Relationship Matters: The Power of Friends

I recently came across a study by Evite that discovered the average American has not made a new friend in the past five years. That seems impossible to believe! But then I looked in the mirror and I thought about the past five years in my life. If you take away the people that I meet through work and if I ignore the acquaintances that I make at church, in my neighborhood and in my office building, I've made a lot fewer new and true friends in the past five years than I'd like to admit.

Most of us know that developing strong friendships is key to a healthy and fulfilling life. We know that we are at our best when we are known, loved and connected to others. Several years ago, on January 1, I was reflecting on the past year and had a clear revelation: I was disconnected from other men and was walking my life alone. I sent a simple text to three guys that I knew at various levels and told them that I realized I needed to spend weekly time with other men and asked if they would be interested in meeting for eight weeks and then we would evaluate if this was worth continuing. These men didn’t know each other and none of us were close friends. To my surprise, all three men responded within an hour saying they were in. We’ve been meeting regularly ever since then and when we are together it’s one of the highlights of my week.

Connection with friends - where you are really known - is powerful. It’s more than powerful, it can be healthy for us and it can extend our lives. Literally. John Ortberg shares a great illustration about the power of friendships in his book, Everybody’s Normal Till You Get to Know Them. He writes,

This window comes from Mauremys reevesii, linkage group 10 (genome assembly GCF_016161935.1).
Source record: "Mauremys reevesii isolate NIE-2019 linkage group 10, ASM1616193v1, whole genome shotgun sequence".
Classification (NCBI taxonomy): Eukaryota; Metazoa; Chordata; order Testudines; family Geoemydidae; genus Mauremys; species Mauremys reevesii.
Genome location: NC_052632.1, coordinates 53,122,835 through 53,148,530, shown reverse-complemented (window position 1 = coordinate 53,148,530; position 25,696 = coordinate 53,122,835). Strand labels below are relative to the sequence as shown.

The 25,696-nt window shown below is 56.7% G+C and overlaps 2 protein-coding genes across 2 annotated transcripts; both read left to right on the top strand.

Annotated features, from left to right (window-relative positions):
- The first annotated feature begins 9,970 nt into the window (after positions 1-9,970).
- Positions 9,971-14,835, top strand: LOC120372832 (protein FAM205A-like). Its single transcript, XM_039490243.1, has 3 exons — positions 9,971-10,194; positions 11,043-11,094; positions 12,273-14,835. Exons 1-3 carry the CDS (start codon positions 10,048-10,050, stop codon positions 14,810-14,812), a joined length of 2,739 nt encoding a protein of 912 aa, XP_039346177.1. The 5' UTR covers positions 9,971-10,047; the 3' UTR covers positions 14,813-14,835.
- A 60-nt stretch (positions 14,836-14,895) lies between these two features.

“Being in meaningful relationships in community is life giving to human beings. It is life giving to you in even the most literal sense. One of the most famous research projects that’s ever been done on relationships is called the Alameda County Study. It was headed by a Harvard social scientist, and it took place over a nine-year period. They tracked the lives of seven thousand people—residents of Alameda County in California.


They found that the most isolated people were three times more likely to die than the most relationally connected people. These are very interesting findings. They discovered that people who had bad health habits—smoking, poor eating patterns, obesity, alcohol use and so on, but strong relational connections, lived significantly longer than people who had great health habits, but were isolated.

In other words, they found that it’s better to eat Twinkies with good friends than to eat broccoli alone. This is scientifically established now and written up. There’s another study published in the Journal of the American Medical Association. This is the Journal of the AMA. They took 276 volunteers and infected them all with a virus that produces the common cold.

In this study—again, published in the Journal of the AMA—they found that people with stronger emotional connections—deeper relationships—did four times better fighting off illness than those who were more isolated. Those with stronger relational connections were less susceptible to colds. They shed less virus and they produced significantly less mucous than relationally unconnected subjects.

I am not making this up. This is in the study. It is literally true. Unfriendly people are snottier than friendly people—literally true.”

Deep friendships are powerful. If you’re not experiencing that right now, reach out. Text someone. Take a risk. And then get together and enjoy a box of Twinkies. It’s good for you!